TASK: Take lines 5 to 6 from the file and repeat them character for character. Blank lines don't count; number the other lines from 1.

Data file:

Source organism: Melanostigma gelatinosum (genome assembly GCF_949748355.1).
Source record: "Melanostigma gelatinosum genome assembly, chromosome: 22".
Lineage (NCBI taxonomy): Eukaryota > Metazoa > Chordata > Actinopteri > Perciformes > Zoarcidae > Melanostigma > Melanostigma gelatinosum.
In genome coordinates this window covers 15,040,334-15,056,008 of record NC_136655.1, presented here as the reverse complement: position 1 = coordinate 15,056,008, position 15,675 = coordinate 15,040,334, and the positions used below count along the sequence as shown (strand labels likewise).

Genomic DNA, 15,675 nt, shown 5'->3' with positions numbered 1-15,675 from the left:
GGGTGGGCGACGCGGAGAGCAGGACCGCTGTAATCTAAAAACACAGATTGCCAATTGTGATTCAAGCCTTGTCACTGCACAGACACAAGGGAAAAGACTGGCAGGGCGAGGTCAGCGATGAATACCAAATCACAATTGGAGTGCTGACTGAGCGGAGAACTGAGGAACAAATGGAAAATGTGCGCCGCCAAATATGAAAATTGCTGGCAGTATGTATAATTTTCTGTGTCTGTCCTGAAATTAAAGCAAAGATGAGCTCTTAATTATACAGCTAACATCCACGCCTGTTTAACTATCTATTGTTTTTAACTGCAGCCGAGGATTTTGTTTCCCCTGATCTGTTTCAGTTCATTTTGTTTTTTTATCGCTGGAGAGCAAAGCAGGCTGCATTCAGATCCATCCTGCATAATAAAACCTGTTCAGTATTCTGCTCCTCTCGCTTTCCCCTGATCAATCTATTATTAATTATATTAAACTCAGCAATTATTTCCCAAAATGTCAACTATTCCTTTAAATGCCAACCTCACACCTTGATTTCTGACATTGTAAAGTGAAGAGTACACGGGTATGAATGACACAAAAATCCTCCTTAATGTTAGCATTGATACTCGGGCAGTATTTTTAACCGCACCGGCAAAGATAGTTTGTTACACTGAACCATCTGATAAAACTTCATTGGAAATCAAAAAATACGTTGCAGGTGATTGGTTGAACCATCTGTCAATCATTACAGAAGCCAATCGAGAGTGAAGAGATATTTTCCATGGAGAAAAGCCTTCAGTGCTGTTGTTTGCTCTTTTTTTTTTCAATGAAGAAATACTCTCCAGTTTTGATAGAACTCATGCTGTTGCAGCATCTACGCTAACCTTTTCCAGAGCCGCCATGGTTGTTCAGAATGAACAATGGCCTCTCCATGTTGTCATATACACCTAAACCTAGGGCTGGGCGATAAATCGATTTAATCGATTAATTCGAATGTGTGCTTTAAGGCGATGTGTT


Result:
Genomic DNA, 15,675 nt, shown 5'->3' with positions numbered 1-15,675 from the left:
GGGTGGGCGACGCGGAGAGCAGGACCGCTGTAATCTAAAAACACAGATTGCCAATTGTGATTCAAGCCTTGTCACTGCACAGACACAAGGGAAAAGACTGGCAGGGCGAGGTCAGCGATGAATACCAAATCACAATTGGAGTGCTGACTGAGCGGAGAACTGAGGAACAAATGGAAAATGTGCGCCGCCAAATATGAAAATTGCTGGCAGTATGTATAATTTTCTGTGTCTGTCCTGAAATTAAAGCAAAGATGAGCTCTTAATTATACAGCTAACATCCACGCCTGTTTAACTATCTATTGTTTTTAACTGCAGCCGAGGATTTTGTTTCCCCTGATCTGTTTCAGTTCATTTTGTTTTTTTATCGCTGGAGAGCAAAGCAGGCTGCATTCAGATCCATCCTGCATAATAAAACCTGTTCAGTATTCTGCTCCTCTCGCTTTCCCCTGATCAATCTATTATTAATTATATTAAACTCAGCAATTATTTCCCAAAATGTCAACTATTCCTTTAAATGCCAACCTCACACCTTGATTTCTGACATTGTAAAGTGAAGAGTACACGGGTATGAATGACACAAAAATCCTCCTTAATGTTAGCATTGATACTCGGGCAGTATTTTTAACCGCACCGGCAAAGATAGTTTGTTACACTGAACCATCTGATAAAACTTCATTGGAAATCAAAAAATACGTTGCAGGTGATTGGTTGAACCATCTGTCAATCATTACAGAAGCCAATCGAGAGTGAAGAGATATTTTCCATGGAGAAAAGCCTTCAGTGCTGTTGTTTGCTCTTTTTTTTTTCAATGAAGAAATACTCTCCAGTTTTGATAGAACTCATGCTGTTGCAGCATCTACGCTAACCTTTTCCAGAGCCGCCATGGTTGTTCAGAATGAACAATGGCCTCTCCATGTTGTCATATACACCTAAACCTAGGGCTGGGCGATAAATCGATTTAATCGATTAATTCGAATGTGTGCTTTAAGGCGATGTGTT